Table 5 shows the inequity in OOP expenditures and the utilization of overall, inpatient, outpatient, and drug services before and after the HTP. The p-values for comparing inequity before and after the reform were calculated for all estimations. The concentration index of overall OOP payments was 0.43 before the reform, and it decreased to 0.41 after it. However, this change was not significant. For outpatient OOP expenditures, the concentration index was 0.35, changing to 0.39 after the reform. The inpatient OOP concentration index was 0.69 and 0.50 before and after the reform, respectively. The drug services OOP concentration index was 0.26 before the reform, decreasing to 0.26 following the HTP. The outpatient utilization concentration index was 0.11 and 0.13 before and after the reform, respectively. The inpatient services utilization CI was 0.32 before the reform. After the reform, the figure declined to 0.25. For drug services utilization, the concentration index was 0.05 before the HTP, and after the reform it changed to 0.06. It is important to note that all findings regarding the concentration indices were statistically significant, but none of the changes in inequity before and after the reform were significant.
Figure 1 shows the concentration curves of inpatient, outpatient, and drug services before and after the HTP. The red lines present the levels of inequity before the reform and the green line shows the corresponding after the reform. The closer the lines are to the equity line, the greater the equity.
Table 6 presents a comparison between the results of HTP with the health system goals. As shown in the Table 6, overall OOP payments and outpatient OOP payments increased significantly after the reform, which is a negative consequence of the reform. OOP expenditures for inpatient and drug services did not change after the reform. Moreover, the utilization of services showed no significant changes during this period. The number of households encountering CHE decreased significantly after the reform, in accordance with the aims of the project and health system. Inequity in OOP expenditures and utilization did not significantly change after the health reform.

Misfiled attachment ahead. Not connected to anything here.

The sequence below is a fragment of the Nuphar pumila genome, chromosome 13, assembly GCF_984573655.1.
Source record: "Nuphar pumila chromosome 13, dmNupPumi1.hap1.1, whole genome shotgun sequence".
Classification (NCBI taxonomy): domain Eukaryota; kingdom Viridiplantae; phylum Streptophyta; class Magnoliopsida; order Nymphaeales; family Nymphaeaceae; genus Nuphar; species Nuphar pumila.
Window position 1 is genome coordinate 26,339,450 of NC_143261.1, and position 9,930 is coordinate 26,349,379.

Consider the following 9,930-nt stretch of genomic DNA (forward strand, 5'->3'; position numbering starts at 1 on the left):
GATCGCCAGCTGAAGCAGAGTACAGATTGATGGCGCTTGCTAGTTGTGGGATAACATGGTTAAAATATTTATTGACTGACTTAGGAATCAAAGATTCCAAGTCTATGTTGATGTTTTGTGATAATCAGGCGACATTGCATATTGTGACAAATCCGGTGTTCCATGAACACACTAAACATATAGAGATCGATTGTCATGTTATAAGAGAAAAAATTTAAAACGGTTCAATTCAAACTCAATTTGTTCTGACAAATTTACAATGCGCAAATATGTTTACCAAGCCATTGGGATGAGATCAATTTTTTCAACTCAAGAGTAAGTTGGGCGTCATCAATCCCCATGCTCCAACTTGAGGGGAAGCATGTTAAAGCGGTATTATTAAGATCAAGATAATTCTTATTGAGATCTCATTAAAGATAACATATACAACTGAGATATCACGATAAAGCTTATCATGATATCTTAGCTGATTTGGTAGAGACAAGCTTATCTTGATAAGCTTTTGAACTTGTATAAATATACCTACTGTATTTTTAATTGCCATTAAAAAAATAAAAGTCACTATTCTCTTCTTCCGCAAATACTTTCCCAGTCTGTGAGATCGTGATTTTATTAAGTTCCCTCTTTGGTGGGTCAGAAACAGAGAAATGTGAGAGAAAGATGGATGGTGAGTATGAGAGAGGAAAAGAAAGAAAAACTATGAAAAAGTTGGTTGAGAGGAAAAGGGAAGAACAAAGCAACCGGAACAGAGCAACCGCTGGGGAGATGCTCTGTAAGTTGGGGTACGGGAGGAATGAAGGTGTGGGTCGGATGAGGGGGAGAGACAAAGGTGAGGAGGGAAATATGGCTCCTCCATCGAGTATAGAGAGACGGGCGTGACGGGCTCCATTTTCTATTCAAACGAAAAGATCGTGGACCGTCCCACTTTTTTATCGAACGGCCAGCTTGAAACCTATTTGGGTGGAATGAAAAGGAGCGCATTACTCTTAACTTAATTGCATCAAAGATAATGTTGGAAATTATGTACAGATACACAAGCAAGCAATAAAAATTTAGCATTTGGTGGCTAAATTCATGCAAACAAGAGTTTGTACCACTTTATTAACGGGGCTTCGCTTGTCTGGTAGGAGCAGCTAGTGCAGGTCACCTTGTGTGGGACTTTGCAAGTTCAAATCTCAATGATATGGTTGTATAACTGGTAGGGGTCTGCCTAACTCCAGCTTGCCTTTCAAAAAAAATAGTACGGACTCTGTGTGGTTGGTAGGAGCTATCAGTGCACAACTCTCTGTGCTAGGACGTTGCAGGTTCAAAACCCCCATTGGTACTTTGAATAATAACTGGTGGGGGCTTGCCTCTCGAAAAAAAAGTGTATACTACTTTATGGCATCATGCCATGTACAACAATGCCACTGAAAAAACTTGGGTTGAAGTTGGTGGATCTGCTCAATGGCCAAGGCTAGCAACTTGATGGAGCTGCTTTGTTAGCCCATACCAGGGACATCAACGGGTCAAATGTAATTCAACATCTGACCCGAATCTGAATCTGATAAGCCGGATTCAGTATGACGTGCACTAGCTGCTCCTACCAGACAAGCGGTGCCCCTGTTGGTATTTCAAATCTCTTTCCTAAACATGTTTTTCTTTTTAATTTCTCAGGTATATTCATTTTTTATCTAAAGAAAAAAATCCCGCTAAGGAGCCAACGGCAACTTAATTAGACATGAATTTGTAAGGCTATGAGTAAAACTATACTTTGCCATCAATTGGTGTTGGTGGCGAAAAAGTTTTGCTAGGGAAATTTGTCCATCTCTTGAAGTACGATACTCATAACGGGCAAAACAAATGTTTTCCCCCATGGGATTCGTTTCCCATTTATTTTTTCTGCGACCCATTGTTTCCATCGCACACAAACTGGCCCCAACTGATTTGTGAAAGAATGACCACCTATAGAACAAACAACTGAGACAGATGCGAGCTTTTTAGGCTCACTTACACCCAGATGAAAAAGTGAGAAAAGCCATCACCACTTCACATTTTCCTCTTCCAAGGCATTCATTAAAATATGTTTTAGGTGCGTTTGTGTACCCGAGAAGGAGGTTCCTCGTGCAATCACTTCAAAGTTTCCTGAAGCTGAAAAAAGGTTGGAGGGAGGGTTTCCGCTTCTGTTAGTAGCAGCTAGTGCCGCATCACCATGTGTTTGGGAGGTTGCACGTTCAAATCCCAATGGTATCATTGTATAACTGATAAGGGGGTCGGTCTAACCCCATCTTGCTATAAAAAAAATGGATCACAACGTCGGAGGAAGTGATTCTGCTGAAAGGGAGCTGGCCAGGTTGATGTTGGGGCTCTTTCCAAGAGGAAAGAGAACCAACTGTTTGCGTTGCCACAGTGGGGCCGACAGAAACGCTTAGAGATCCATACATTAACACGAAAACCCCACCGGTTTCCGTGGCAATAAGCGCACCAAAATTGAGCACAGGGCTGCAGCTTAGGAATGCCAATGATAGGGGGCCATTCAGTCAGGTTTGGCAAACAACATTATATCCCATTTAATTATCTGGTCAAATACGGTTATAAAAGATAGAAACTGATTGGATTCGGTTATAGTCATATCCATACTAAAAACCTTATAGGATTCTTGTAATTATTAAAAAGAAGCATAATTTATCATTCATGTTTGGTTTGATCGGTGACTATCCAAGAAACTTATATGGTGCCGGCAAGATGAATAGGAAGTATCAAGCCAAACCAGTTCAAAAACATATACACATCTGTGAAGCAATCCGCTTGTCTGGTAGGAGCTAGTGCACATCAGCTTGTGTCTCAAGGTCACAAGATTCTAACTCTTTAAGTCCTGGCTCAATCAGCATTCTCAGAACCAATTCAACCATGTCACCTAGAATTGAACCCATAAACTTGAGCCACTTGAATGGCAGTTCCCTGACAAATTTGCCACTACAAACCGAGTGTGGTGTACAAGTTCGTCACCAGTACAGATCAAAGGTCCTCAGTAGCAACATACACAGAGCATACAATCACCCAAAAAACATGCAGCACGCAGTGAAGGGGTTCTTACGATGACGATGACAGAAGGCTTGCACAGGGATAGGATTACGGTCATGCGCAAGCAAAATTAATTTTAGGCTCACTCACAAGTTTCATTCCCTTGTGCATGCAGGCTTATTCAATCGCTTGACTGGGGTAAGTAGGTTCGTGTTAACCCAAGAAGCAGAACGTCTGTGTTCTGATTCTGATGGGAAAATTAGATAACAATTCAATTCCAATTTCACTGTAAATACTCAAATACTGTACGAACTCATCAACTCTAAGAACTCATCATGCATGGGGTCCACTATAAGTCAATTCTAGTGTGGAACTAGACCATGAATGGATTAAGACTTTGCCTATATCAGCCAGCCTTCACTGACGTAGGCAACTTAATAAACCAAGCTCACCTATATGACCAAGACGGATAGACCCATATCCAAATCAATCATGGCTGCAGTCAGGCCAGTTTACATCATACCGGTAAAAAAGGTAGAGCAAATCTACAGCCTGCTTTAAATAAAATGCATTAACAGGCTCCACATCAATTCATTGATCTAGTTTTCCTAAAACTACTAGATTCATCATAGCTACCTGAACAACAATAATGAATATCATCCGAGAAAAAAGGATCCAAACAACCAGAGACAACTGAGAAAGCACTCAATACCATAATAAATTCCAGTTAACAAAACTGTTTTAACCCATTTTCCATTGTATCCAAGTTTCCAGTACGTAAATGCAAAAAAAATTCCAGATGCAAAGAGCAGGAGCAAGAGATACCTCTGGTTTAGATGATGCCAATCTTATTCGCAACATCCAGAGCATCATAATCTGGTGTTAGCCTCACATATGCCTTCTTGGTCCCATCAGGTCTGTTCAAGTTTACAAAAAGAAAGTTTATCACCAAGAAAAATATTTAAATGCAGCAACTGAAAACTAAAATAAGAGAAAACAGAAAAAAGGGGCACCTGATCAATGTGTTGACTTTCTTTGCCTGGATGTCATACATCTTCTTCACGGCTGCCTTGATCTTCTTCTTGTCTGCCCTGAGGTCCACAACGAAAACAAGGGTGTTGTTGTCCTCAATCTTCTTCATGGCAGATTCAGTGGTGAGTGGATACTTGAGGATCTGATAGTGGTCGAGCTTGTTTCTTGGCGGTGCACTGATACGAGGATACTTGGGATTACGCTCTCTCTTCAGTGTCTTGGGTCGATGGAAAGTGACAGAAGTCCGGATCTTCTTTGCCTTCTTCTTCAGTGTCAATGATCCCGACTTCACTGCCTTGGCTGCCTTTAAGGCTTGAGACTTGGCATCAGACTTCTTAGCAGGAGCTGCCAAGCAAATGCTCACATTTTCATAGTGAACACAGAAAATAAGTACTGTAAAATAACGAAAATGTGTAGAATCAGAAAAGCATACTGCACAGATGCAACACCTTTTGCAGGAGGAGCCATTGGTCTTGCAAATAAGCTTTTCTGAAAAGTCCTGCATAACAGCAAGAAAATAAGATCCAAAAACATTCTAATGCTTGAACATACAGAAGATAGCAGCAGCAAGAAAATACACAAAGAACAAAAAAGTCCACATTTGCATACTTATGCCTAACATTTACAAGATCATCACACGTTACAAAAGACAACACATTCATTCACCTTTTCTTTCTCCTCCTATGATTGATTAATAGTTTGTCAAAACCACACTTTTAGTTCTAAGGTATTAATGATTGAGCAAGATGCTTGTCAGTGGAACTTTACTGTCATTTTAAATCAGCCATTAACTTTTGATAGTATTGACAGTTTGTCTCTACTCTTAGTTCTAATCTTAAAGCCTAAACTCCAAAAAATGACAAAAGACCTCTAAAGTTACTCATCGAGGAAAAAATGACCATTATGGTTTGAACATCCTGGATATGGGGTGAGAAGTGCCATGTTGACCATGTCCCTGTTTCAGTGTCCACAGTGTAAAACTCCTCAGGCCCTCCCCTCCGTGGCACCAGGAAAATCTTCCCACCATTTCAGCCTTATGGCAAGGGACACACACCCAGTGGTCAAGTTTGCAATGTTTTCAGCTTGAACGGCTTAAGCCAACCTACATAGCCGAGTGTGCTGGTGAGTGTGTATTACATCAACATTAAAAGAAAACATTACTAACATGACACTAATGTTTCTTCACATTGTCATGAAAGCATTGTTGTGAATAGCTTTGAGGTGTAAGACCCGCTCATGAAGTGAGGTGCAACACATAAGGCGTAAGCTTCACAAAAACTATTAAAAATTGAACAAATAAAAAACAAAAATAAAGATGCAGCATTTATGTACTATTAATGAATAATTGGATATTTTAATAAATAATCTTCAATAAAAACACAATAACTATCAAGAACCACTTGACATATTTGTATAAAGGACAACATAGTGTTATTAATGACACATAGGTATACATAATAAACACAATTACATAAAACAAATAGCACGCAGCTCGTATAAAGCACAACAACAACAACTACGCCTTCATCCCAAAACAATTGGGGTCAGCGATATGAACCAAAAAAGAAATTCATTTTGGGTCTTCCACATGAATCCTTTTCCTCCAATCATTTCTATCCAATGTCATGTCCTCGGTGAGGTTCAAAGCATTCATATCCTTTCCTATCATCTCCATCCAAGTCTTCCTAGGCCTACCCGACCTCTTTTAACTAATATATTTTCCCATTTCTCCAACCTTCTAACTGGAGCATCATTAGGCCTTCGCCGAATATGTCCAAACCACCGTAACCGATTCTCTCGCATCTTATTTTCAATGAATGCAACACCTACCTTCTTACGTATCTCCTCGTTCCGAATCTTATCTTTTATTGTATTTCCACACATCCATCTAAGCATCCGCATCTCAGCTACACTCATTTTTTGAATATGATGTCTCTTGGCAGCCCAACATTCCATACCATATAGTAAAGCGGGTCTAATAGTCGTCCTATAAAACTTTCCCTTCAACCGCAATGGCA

Following the implementation of the HTP, substantial increases in the overall and outpatient OOP payments of households were observed. However, no changes were observed in OOP expenditures for inpatient and drug services. The utilization of outpatient services declined after the reform, but for other types of services, no changes occurred. There was no change in inequity in either utilization or OOP expenditures during the reform. Similarly, in a survey done in the west of Iran, a reduction was found in OOP payments after the reform. However, in that study, the OOP payments were not divided by the type of services, but restricted only to services delivered in hospitals. In addition, the percentage of health expenditures decreased from 24% before the reform to 3% after the reform [6].
It is important to apprehend the difference between the monetary amount of OOP payments and the percentage of OOP payments. The aim of the HTP was to reduce the percentage of OOP payments for inpatient services to 10% of total health expenditures [7]. Much evidence has shown that the government was successful in achieving this goal. For example, in a study conducted in Sari, Iran, the authors reported that the percentage of OOP payments for drug and inpatient services decreased significantly. Moreover, a study in Isfahan reported that the percentage of OOP payments for inpatient services decreased to nearly 17% after the reform [17,18]. However, the present findings indicate that the monetary amount of OOP payments increased after the reform. Lower OOP payments are important when they increase financial access to health services for the population. Reducing the percentage of OOP payments may not be a good indicator of increased accessibility to health care services. It is important for policy makers to draw attention to the monetary amount of OOP payments. In Iran’s health reform, a major increase occurred in health staff payments as well as overall health expenditure, but the growth of OOP payments was not as high as that of overall and staff expenditures. Thus, the percentage of OOPs decreased and the monetary amount of OOPs increased simultaneously [5].